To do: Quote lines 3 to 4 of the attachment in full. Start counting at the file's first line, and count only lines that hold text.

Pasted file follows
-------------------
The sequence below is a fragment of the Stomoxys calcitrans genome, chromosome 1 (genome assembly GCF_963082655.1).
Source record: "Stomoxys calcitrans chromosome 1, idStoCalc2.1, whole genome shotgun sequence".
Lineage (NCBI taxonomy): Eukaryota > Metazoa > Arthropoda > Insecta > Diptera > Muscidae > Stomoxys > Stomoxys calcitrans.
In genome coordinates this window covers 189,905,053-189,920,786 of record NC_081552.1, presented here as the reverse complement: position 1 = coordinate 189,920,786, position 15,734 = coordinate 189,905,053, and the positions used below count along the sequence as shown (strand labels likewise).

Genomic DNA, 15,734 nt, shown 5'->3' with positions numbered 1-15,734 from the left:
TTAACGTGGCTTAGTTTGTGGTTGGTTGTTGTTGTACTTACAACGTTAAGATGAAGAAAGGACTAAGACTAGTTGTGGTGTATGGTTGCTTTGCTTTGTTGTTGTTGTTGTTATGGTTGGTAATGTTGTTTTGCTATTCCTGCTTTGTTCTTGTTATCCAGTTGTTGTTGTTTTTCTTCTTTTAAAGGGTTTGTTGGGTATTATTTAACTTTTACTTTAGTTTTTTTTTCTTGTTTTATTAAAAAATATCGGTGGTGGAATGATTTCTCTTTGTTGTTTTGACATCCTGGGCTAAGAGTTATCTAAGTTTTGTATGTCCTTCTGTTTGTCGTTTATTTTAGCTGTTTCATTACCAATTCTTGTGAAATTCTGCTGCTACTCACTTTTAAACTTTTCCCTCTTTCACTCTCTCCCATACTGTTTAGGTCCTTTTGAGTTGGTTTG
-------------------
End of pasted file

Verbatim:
Lineage (NCBI taxonomy): Eukaryota > Metazoa > Arthropoda > Insecta > Diptera > Muscidae > Stomoxys > Stomoxys calcitrans.
In genome coordinates this window covers 189,905,053-189,920,786 of record NC_081552.1, presented here as the reverse complement: position 1 = coordinate 189,920,786, position 15,734 = coordinate 189,905,053, and the positions used below count along the sequence as shown (strand labels likewise).